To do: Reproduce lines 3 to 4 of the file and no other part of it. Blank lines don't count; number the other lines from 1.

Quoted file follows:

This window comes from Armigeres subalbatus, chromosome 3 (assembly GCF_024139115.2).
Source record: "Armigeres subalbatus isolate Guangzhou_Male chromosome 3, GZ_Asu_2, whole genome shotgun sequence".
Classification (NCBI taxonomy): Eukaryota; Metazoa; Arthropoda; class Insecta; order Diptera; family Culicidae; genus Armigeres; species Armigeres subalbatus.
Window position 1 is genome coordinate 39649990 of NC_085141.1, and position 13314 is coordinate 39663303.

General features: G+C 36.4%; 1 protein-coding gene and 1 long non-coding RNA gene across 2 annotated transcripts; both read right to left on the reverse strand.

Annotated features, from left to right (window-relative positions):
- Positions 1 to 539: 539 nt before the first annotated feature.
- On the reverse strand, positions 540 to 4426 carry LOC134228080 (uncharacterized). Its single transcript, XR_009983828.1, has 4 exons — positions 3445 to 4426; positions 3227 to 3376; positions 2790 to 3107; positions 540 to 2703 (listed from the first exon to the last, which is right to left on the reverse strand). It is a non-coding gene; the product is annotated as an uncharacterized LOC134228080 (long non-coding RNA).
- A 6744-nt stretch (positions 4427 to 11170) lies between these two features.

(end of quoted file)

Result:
Classification (NCBI taxonomy): Eukaryota; Metazoa; Arthropoda; class Insecta; order Diptera; family Culicidae; genus Armigeres; species Armigeres subalbatus.
Window position 1 is genome coordinate 39649990 of NC_085141.1, and position 13314 is coordinate 39663303.